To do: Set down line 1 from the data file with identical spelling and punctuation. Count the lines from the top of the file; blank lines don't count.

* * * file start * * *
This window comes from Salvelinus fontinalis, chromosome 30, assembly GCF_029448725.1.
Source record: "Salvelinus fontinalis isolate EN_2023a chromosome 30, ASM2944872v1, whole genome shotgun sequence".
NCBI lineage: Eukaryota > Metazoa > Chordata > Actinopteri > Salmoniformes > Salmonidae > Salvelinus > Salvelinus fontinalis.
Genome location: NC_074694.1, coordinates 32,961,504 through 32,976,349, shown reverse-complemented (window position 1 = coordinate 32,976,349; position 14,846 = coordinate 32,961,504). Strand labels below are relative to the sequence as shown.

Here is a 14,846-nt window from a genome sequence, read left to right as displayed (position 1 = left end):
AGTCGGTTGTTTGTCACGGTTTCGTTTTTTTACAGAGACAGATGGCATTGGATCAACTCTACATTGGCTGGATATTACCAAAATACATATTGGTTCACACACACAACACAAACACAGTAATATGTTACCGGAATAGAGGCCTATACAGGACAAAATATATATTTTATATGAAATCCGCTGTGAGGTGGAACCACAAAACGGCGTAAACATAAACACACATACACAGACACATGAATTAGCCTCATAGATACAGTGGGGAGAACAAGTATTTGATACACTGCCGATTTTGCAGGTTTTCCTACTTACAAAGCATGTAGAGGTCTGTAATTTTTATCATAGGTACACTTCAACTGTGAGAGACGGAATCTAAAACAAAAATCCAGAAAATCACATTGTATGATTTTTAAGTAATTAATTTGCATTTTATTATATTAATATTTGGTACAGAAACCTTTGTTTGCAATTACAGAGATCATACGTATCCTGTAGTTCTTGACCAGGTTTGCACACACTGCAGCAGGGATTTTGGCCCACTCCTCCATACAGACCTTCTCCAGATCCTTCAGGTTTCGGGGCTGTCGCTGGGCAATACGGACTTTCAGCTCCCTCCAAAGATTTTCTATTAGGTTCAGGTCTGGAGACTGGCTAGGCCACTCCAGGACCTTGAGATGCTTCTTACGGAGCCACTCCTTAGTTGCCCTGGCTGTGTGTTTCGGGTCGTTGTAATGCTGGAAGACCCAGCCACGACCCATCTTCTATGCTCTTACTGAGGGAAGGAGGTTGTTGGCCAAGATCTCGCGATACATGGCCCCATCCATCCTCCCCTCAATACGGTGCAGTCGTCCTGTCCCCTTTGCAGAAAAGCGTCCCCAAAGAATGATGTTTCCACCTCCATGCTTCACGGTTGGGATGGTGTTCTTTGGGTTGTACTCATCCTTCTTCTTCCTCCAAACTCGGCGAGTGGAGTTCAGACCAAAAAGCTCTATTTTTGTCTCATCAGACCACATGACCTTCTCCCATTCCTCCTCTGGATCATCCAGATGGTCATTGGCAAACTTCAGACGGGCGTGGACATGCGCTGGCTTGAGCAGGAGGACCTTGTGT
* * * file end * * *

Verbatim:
This window comes from Salvelinus fontinalis, chromosome 30, assembly GCF_029448725.1.